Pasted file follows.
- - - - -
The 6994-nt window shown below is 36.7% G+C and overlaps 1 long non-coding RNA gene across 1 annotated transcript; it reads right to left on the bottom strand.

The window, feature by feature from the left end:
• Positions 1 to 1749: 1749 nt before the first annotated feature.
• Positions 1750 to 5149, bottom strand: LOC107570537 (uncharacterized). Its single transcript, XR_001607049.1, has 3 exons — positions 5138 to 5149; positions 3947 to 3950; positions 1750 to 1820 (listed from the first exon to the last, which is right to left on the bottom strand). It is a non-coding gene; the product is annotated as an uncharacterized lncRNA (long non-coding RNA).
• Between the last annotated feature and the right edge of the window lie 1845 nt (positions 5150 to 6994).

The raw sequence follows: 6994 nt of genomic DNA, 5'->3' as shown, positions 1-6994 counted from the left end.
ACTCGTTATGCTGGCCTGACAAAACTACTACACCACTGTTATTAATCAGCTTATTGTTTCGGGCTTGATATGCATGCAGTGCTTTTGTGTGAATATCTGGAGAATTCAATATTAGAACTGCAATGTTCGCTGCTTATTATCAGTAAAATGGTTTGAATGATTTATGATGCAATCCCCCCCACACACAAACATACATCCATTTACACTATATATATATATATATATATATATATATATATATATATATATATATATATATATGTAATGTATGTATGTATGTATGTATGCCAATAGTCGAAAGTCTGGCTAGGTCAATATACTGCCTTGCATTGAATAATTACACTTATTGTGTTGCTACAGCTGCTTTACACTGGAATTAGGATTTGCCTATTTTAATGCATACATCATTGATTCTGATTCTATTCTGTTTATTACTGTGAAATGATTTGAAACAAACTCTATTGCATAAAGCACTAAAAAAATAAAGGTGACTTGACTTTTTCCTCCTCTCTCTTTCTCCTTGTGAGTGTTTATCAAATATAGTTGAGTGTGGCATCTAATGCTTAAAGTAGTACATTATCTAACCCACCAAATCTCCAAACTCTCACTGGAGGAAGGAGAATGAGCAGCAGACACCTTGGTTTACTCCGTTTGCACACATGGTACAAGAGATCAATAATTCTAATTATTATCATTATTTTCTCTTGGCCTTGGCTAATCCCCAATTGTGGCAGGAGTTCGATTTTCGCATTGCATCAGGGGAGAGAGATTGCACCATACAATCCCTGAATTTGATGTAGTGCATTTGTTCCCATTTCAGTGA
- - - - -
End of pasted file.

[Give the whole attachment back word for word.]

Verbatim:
The 6994-nt window shown below is 36.7% G+C and overlaps 1 long non-coding RNA gene across 1 annotated transcript; it reads right to left on the bottom strand.

The window, feature by feature from the left end:
• Positions 1 to 1749: 1749 nt before the first annotated feature.
• Positions 1750 to 5149, bottom strand: LOC107570537 (uncharacterized). Its single transcript, XR_001607049.1, has 3 exons — positions 5138 to 5149; positions 3947 to 3950; positions 1750 to 1820 (listed from the first exon to the last, which is right to left on the bottom strand). It is a non-coding gene; the product is annotated as an uncharacterized lncRNA (long non-coding RNA).
• Between the last annotated feature and the right edge of the window lie 1845 nt (positions 5150 to 6994).

The raw sequence follows: 6994 nt of genomic DNA, 5'->3' as shown, positions 1-6994 counted from the left end.
ACTCGTTATGCTGGCCTGACAAAACTACTACACCACTGTTATTAATCAGCTTATTGTTTCGGGCTTGATATGCATGCAGTGCTTTTGTGTGAATATCTGGAGAATTCAATATTAGAACTGCAATGTTCGCTGCTTATTATCAGTAAAATGGTTTGAATGATTTATGATGCAATCCCCCCCACACACAAACATACATCCATTTACACTATATATATATATATATATATATATATATATATATATATATATATATATATATATGTAATGTATGTATGTATGTATGTATGCCAATAGTCGAAAGTCTGGCTAGGTCAATATACTGCCTTGCATTGAATAATTACACTTATTGTGTTGCTACAGCTGCTTTACACTGGAATTAGGATTTGCCTATTTTAATGCATACATCATTGATTCTGATTCTATTCTGTTTATTACTGTGAAATGATTTGAAACAAACTCTATTGCATAAAGCACTAAAAAAATAAAGGTGACTTGACTTTTTCCTCCTCTCTCTTTCTCCTTGTGAGTGTTTATCAAATATAGTTGAGTGTGGCATCTAATGCTTAAAGTAGTACATTATCTAACCCACCAAATCTCCAAACTCTCACTGGAGGAAGGAGAATGAGCAGCAGACACCTTGGTTTACTCCGTTTGCACACATGGTACAAGAGATCAATAATTCTAATTATTATCATTATTTTCTCTTGGCCTTGGCTAATCCCCAATTGTGGCAGGAGTTCGATTTTCGCATTGCATCAGGGGAGAGAGATTGCACCATACAATCCCTGAATTTGATGTAGTGCATTTGTTCCCATTTCAGTGA